What Muscles Does Walking Work? Trainers Explain

Not such a silly little workout, is it!

Smiling mid adult woman checking the time on her wrist watch outside the house. What muscles does wa...
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When you think about strength training, walking might not spring to mind. But whether you go on a casual stroll, or power your way through an hour long walk, you will come out the other side with stronger muscles.

Before we get into all the muscles walking works, let’s take a moment to revel in all of its other benefits. According to trainer Johanna Devries, whose YouTube channel Growwithjo features lots of walking workouts, walking on a regular basis improves your cardiovascular endurance and helps prevent disease. It also ups your energy levels and improves your mood — even if you just walk for 10 minutes. And the gentle impact can help strengthen your bones while going easy on your joints.

Walking is a great supplement to other forms of exercise, too, says Brett Larkin, a yoga teacher and founder of Uplifted Yoga, who goes for walks six days a week. Walking is an ideal way to cool down after a sweaty workout and it’s perfect for active rest days, but Larkin says it also stands on its own if you want a low-impact bodyweight exercise that can be done anytime and anywhere.

To get in on the action, go for a walk outside or hop on a treadmill. “Both are effective,” Devries says. “If you are planning on walking outside on concrete, though, I would suggest getting a good pair of supportive shoes.” The benefit of using a treadmill is that it’s easier on the joints, but the right walking shoes can protect you, too. With that in mind, here’s a list of the muscles you’ll hit.

All The Muscles Walking Works

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Walking will target multiple muscle groups, even if you take it easy. But if you want to use walking for strength training and conditioning purposes, Devries suggests lacing up your sneakers at least three days a week and walking at a moderate intensity for 30 to 40 minutes. “Make sure that each time you walk, you feel at least slightly challenged,” she says.

Core & Upper Body

Walking is technically a full-body exercise, Devries says, because of the way it calls on multiple muscle groups to help power you forward. It strengthens your core, especially if you engage your abs. And it also targets your upper body as you pump your arms. To work your biceps and triceps even more, Larkin suggests holding a set of three pound weights as you go.


You’ll feel the effects of walking in your calves, too. According to Devries, that’s because the calf muscles move through flexion and extension. This motion is also why it’s so important to stretch after a stroll to help prevent soreness.


Your glute muscles also get a workout, especially if you mosey uphill. “If you have a hilly path or are walking on an incline on the treadmill, you can expect to be sore in your rear the next day,” Devries says.

In fact, you might want to seek out rolling streets or trails with rougher terrain — like hills and rocks — to get an extra intense workout, Larkin says. If that isn’t possible, wear a set of ankle weights for added resistance.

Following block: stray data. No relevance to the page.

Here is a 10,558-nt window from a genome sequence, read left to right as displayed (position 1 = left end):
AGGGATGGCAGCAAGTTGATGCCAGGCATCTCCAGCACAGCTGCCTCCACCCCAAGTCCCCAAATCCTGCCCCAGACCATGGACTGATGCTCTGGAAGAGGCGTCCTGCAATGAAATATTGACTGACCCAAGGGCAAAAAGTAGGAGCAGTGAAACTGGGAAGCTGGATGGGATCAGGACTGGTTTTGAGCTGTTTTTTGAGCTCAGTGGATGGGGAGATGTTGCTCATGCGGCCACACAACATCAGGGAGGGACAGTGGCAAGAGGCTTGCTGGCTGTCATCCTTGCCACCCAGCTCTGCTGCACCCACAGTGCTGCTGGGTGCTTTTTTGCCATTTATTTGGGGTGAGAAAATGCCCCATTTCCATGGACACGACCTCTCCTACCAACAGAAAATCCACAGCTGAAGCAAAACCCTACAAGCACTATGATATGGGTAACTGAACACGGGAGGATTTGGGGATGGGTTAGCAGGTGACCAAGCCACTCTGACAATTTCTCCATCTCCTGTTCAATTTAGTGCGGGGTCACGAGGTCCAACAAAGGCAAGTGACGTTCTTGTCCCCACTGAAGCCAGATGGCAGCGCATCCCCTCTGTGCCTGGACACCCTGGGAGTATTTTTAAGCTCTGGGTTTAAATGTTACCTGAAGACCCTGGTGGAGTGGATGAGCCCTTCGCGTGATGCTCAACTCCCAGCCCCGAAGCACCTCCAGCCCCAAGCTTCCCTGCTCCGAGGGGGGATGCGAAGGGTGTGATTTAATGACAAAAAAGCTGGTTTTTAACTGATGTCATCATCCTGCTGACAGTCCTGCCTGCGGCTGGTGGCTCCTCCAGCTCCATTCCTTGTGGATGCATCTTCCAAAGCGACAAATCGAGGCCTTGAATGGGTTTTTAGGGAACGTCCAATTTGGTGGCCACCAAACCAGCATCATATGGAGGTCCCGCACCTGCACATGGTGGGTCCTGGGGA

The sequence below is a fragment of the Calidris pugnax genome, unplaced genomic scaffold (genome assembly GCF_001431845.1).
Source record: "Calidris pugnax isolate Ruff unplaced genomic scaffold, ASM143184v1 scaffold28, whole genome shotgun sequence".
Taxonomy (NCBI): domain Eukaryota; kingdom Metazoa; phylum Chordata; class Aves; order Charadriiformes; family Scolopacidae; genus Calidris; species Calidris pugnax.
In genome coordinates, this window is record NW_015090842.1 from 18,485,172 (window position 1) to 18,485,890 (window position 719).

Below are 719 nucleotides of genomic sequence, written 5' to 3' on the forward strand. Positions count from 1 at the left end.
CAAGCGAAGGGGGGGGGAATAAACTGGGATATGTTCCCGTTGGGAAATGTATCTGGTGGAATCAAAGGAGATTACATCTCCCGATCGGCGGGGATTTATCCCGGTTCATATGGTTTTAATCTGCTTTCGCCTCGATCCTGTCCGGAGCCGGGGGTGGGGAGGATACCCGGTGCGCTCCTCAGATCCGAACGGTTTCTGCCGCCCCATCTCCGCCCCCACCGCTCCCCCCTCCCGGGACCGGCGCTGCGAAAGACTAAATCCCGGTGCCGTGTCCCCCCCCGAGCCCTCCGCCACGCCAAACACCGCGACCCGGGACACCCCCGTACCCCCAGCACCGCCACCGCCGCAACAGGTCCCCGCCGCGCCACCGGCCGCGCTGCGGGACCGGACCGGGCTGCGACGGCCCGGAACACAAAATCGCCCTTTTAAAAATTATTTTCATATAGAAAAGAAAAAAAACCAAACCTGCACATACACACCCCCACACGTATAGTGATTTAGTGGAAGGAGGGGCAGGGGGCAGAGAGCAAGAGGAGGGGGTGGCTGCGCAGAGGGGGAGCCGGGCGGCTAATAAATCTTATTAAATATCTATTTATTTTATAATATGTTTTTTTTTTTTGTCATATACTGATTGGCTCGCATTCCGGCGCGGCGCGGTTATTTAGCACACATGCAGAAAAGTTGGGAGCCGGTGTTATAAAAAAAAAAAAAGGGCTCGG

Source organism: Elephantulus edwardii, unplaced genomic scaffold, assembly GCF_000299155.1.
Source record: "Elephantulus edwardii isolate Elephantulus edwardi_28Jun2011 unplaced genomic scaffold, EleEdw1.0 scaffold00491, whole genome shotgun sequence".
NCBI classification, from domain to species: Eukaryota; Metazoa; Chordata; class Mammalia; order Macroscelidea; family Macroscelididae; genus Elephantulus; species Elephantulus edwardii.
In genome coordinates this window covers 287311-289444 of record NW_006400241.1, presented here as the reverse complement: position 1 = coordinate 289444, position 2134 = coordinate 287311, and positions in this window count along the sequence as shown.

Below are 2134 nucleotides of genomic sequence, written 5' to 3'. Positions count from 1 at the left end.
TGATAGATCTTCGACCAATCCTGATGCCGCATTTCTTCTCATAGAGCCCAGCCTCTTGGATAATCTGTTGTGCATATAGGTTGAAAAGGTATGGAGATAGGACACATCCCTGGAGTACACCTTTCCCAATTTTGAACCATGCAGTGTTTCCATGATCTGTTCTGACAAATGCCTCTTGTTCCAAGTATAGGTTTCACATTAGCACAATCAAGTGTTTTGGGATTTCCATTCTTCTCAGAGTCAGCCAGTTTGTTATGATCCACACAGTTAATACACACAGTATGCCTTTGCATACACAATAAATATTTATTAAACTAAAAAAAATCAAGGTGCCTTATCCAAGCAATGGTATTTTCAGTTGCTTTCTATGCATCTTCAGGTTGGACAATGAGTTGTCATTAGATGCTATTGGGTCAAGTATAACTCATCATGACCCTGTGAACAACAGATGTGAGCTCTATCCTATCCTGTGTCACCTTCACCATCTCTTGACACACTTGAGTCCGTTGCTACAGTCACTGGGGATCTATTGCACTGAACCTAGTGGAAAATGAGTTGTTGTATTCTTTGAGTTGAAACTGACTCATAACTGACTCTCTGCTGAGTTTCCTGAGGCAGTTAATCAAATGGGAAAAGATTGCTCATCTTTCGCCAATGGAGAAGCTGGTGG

Walking on an incline also hits the quadriceps, whether you’re on a treadmill or hiking up steep streets. “As the incline increases, the force of gravity makes it harder to step forward,” says Devries. “This puts tension on the quadriceps muscles, and you have to press down into your heel to transfer the weight to the glutes and hamstrings.” The result? Super strong quads.


If you walk downhill, or put a lot of power into your steps on a flat surface, you can effectively strengthen the hamstring muscles. “To lift your foot off the ground, you have to lift your knees and bring your heels off the ground,” Devries explains. The supporting muscles of this movement are the hamstrings, so get ready to feel extra power down the backs of your legs, too.

Studies referenced:

Benedetti, M. G., Furlini, G., Zati, A., & Letizia Mauro, G. (2018). The Effectiveness of Physical Exercise on Bone Density in Osteoporotic Patients. BioMed research international, 2018, 4840531.

Edwards MK, Loprinzi PD. Experimental effects of brief, single bouts of walking and meditation on mood profile in young adults. Health Promot Perspect. 2018 Jul 7;8(3):171-178. doi: 10.15171/hpp.2018.23. PMID: 30087839; PMCID: PMC6064756.

Ellis RG, Sumner BJ, Kram R. Muscle contributions to propulsion and braking during walking and running: insight from external force perturbations. Gait Posture. 2014 Sep;40(4):594-9. doi: 10.1016/j.gaitpost.2014.07.002. Epub 2014 Jul 10. PMID: 25096545.

Kuhtz-Buschbeck JP, Jing B. Activity of upper limb muscles during human walking. J Electromyogr Kinesiol. 2012 Apr;22(2):199-206. doi: 10.1016/j.jelekin.2011.08.014. Epub 2011 Sep 25. PMID: 21945656.

Murtagh, E. M., Murphy, M. H., & Boone-Heinonen, J. (2010). Walking: the first steps in cardiovascular disease prevention. Current opinion in cardiology, 25(5), 490–496.


Johanna Devries, trainer, owner of YouTube channel Growwithjo

Brett Larkin, yoga teacher and founder of Uplifted Yoga